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Clinical, functional, and genetic analysis of NER defective patients and characterization of five novel XPG mutations

dc.contributor.advisorSchön, Michael P. Prof.
dc.contributor.authorSchäfer, Annikade
dc.titleClinical, functional, and genetic analysis of NER defective patients and characterization of five novel XPG mutationsde
dc.contributor.refereeKramer, Wilfried PD
dc.description.abstractengAbstract Xeroderma pigmentosum (XP), Trichothiodystrophy (TTD), and Cockayne Syndrome (CS) are rare (incidence ~1 to 1 million) recessively inherited genetic diseases arising from genetic defects in the nucleotide excision repair (NER) which is responsible for the removal of UV-induced DNA lesions. Increased UV sensitivity is a common symptom, whereas only XP patients exhibit freckling within sun-exposed skin and a more than 1000-fold increased skin cancer susceptibility. Beyond that, a high phenotypic heterogeneity results in at least seven overlapping phenotypes: XP, XP plus neurological abnormalities, TTD, CS, XP/TTD complex, XP/CS complex, and COFSS (Cerebro-Oculo-Facio-Skeletal Syndrome). Additionally, different mutations affecting the same gene may result in different phenotypes depending on their localization. In this by far largest analysis of 23 NER defective patients in Germany 12 XP-C, eight XP-D, and three XP-G patients were assessed by molecular-genetic characterization of their corresponding fibroblast cells and correlation with their clinical course of disease. Neurological symptoms were absent in all but one of the XP-C patients. Of the XP-D patients, generally phenotypically more variable, five patients exhibited the XP phenotype, two patients the TTD, and one patient the XP/CS complex phenotype. Two of the three XP-G patients exhibited a XP/CS complex phenotype. All patients’ fibroblasts showed an increased UV sensitivity and a decreased NER capacity compared to wild type fibroblasts. Co-transfection of plasmids expressing XPC, XPD, or XPG cDNA increased relative NER capacity in XP-C, -D, and –G cells, respectively, thereby confirming patients’ complementation groups. The mRNA expression of the mutated genes was determined compared to the mean expression level of nine wild type fibroblast cell cultures set to 100 %. XPC mRNA expression levels were significantly decreased (range 9.5 % – 25.7 %; p< 0.001, Student’s T-test) in all but one XP-C patients’ fibroblasts (274.1 %), whereas XPD and XPG mRNA expression in the corresponding patients’ cells ranged nearly within the SEM of wild type cells. Mutational analysis revealed all XP-C patients being homozygous and identified four novel XPC mutations: p.A116YfsX4 (1/12), p.R475EfsX18 (1/12), p.G723SfsX44 (1/12), and p.I812del (1/12) which is a unique novel mutation resulting in an unusually elevated XPC mRNA expression. The novel XPD mutation, p.D681H (2/8), was identified in patients carrying the TTD-causing mutation p.R112H on the other allele. One patient exhibited TTD- and the other one CS-like symptoms indicating that dominance of the alleles is probably differently influenced by other factors such as epigenetic effects or SNPs. Five novel XPG mutations were identified. Four mutations, p.Q150X with p.L778P and p.E727X with p.W814S, were found in a compound heterozygous and one, p.G805R, in a homozygous state. Correlation of missense mutations with a XP/CS phenotype was rather unexpected. Usually missense mutations impairing NER result in XP, whereas truncating mutations impairing NER and transcription result in XP/CS. Allele-specific complementation analysis of these five novel mutations identified only p.L778P and p.W814S retaining some residual repair activity. In line with the XP/CS phenotypes, even the missense mutations failed to interact with the transcription factor IIH subunits XPD and cdk7 in co-immunoprecipitation assays probably resulting in destabilized TFIIH. Immunofluorescence techniques revealed a mutation-specific effect on early XP protein recruitment to localized photodamage and a delayed redistribution in vivo. In summary, in very rare diseases, novel XPC, XPD, and XPG mutations were identified. Comprehensive analysis of five novel XPG mutations identified the first single amino acids crucial for interaction with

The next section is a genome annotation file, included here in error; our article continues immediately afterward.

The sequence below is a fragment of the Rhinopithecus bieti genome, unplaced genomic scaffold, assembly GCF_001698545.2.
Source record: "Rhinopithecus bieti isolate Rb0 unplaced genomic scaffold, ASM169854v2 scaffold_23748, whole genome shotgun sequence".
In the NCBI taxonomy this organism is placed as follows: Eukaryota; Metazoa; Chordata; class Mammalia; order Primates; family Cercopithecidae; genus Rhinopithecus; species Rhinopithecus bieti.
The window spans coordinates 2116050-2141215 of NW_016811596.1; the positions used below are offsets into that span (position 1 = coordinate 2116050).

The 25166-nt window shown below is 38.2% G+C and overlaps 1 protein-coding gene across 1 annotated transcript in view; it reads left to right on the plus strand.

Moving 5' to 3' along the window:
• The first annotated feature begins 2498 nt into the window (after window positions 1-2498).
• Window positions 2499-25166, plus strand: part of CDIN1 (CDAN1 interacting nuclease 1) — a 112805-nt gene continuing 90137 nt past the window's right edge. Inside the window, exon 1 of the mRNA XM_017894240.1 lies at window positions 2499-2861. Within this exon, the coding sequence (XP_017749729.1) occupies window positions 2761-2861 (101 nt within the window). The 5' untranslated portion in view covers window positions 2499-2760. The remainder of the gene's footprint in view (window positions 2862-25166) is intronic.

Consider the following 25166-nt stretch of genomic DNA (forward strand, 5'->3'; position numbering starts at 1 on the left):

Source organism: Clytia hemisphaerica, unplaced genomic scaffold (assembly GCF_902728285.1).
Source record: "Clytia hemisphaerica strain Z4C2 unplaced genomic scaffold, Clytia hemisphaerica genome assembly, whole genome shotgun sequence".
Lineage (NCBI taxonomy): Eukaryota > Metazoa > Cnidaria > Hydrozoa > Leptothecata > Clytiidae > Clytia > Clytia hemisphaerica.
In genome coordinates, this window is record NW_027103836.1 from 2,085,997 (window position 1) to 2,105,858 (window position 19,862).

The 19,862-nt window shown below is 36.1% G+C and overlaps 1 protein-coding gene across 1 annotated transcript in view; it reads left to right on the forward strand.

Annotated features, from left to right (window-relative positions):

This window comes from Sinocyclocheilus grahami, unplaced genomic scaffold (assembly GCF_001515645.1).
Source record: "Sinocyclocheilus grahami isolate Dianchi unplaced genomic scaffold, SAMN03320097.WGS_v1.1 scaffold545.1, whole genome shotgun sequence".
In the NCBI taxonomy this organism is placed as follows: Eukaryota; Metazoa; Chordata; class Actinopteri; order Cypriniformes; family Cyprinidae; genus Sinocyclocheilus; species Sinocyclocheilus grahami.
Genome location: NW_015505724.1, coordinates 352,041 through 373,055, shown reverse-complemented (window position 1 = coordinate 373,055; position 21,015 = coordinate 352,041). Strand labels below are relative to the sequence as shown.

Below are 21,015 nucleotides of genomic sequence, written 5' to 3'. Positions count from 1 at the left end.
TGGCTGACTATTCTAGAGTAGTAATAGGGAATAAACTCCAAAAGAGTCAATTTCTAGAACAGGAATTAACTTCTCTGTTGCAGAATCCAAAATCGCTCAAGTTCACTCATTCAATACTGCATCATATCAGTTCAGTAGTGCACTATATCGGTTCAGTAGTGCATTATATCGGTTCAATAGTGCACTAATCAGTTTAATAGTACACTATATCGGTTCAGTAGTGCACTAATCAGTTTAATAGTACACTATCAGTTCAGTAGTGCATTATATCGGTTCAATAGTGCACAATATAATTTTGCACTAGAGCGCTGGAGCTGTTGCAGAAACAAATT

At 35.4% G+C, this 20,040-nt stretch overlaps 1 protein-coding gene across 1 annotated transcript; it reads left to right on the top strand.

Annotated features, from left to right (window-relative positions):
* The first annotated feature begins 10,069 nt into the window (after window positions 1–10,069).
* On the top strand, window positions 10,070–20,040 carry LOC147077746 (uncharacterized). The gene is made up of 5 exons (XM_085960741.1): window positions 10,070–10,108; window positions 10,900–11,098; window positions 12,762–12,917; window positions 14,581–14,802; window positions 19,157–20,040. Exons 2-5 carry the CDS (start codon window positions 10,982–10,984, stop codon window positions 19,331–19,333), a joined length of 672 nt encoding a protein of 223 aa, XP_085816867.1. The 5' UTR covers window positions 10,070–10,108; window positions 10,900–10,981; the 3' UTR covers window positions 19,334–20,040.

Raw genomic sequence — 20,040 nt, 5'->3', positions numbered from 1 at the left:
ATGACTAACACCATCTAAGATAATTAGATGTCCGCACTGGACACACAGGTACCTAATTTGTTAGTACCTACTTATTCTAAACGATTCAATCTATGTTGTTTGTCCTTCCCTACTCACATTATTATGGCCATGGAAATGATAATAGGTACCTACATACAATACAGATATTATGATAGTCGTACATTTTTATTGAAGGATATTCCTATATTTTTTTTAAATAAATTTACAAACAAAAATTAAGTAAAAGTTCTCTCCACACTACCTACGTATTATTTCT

dc.contributor.coRefereeBrockmöller, Jürgen Prof.
dc.contributor.thirdRefereeKube, Dieter Prof.
dc.affiliation.instituteMedizinische Fakultätde
dc.subject.gokfullMedizin (PPN619874732)de
dc.subject.gokfullBiologie (PPN619875151)de

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